But the biggest hit for our household was the Paddle Controller Bundle, which comes with two rotating dial controllers and an additional 4-in-1 game cartridge of supported paddle games. The standout was Video Olympics – itself a compilation of various Pong-like competitive games.
Featuring a wealth of game modes, like the basic tennis-like setup of Pong, Foozeball-style setups that replicate Soccer, and a pretty interesting take on basketball, my partner and I had an absolute blast playing Video Olympics with each other. Video Olympics is the reason why the Atari 2600+ remains set up, and we were even pretty invested in the idea of letting our very young children play it.
“Stuff like Mario Kart is too stressful and overwhelming,” my partner told me, as the high-pitched bips and bops of Video Olympics occasionally punctuated the otherwise quiet house. “This is just a lot more calm and simple.”
An expensive hobby
In researching which Atari games I should seek out next, it became clear that a wealth of the console’s best games may not get the same physical reproduction treatment as Berzerk or Mr. Run and Jump.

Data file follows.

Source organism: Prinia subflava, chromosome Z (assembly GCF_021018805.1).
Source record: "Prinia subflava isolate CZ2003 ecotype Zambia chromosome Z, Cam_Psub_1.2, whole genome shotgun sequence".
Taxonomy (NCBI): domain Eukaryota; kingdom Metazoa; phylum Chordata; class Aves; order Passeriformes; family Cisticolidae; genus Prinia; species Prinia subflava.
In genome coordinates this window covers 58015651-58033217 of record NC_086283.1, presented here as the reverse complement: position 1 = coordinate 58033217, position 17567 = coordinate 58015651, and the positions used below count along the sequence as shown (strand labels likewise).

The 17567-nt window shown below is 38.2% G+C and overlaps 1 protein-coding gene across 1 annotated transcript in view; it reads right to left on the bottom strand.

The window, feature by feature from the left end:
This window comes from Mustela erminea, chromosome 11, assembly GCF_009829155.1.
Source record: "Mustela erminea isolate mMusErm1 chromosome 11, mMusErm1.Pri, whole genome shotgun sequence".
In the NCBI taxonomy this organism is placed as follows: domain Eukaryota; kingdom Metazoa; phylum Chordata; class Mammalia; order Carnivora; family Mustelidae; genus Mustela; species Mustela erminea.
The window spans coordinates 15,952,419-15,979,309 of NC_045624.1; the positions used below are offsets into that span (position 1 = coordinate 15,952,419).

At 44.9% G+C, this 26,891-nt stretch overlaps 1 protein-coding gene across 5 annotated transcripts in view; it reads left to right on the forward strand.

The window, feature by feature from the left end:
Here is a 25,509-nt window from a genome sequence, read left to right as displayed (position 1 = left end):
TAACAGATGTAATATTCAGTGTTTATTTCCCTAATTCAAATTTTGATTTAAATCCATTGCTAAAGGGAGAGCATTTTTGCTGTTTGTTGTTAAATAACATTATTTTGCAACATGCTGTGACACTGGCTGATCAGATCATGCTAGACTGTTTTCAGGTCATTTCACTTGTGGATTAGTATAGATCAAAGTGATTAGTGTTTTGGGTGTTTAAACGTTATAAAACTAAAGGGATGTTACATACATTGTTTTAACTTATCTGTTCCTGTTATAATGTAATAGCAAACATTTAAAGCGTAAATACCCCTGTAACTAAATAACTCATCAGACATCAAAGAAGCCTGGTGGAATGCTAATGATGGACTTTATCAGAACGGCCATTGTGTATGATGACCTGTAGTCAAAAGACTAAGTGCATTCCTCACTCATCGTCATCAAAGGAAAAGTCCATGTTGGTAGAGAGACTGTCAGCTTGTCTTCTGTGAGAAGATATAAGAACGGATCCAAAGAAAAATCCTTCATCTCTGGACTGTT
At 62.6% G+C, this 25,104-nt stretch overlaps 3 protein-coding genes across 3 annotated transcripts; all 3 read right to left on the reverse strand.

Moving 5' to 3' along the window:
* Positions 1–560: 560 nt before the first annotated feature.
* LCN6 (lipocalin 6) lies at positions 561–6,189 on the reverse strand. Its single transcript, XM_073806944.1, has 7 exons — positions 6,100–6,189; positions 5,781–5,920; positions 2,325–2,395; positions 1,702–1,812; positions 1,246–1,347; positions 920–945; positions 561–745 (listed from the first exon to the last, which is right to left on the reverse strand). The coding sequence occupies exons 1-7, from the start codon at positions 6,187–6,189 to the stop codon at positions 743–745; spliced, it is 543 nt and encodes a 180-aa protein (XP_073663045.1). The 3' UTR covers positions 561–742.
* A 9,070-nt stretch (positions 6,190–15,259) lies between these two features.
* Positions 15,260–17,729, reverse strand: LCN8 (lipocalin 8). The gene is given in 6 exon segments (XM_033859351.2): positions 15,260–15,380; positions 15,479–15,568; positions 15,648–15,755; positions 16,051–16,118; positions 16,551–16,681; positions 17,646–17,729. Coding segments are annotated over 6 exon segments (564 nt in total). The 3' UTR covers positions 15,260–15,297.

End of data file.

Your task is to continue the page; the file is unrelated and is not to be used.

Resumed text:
Activision owns the rights to Pitfall and River Raid, which are often cited as the best games on the platform, and Namco holds the rights to classics like Space Invaders and Pac-Man. Original cartridges from the 1970s and 80s are available on online marketplaces, but sellers know the value of what they have.
And when a single original cartridge will set you back the same amount as the much talked-about Atari 50 compilation from games preservation-focussed studio Digital Eclipse, which serves as a playable museum exhibit, the value of pursuing the cartridge path feels like an expensive luxury hobby I’m not quite ready for.
But regardless, that doesn’t stop the Atari 2600+ itself from being a very stylish and entertaining piece of hardware. And for my household, the strength of Video Olympics alone is enough to make it feel like a valued member of the family.
Four Stars: ★★★★
The Atari 2600+ is US $129.99 and comes with a single joystick and the 10-in-1 game cartridge. The CX30+ Paddle Controller Bundle is US $39.99, and comes with two Paddle Controllers and a 4-in-1 game cartridge. Individual games are US $29.99 – Berzerk – Enhanced Edition and Mr. Run And Jump are available at the time of writing.
An Atari 2600+, Paddle Controller Bundle, Berzerk – Enhanced Edition, and Mr. Run and Jump were provided to GamesHub for the purposes of this review. GamesHub reviews are rated on a 5-point scale.